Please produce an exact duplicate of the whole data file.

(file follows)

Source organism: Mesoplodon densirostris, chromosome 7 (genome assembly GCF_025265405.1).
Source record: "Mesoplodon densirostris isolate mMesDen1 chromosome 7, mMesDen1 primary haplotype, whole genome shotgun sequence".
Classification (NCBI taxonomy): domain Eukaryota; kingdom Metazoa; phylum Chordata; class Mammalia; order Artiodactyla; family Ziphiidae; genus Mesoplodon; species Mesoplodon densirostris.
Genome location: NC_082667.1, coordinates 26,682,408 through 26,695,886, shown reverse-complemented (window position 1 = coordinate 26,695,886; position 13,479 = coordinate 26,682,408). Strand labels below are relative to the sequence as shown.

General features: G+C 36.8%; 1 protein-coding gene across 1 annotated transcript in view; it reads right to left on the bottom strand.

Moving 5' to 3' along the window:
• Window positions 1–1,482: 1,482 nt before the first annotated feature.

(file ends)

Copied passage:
Source organism: Mesoplodon densirostris, chromosome 7 (genome assembly GCF_025265405.1).
Source record: "Mesoplodon densirostris isolate mMesDen1 chromosome 7, mMesDen1 primary haplotype, whole genome shotgun sequence".
Classification (NCBI taxonomy): domain Eukaryota; kingdom Metazoa; phylum Chordata; class Mammalia; order Artiodactyla; family Ziphiidae; genus Mesoplodon; species Mesoplodon densirostris.
Genome location: NC_082667.1, coordinates 26,682,408 through 26,695,886, shown reverse-complemented (window position 1 = coordinate 26,695,886; position 13,479 = coordinate 26,682,408). Strand labels below are relative to the sequence as shown.

General features: G+C 36.8%; 1 protein-coding gene across 1 annotated transcript in view; it reads right to left on the bottom strand.

Moving 5' to 3' along the window:
• Window positions 1–1,482: 1,482 nt before the first annotated feature.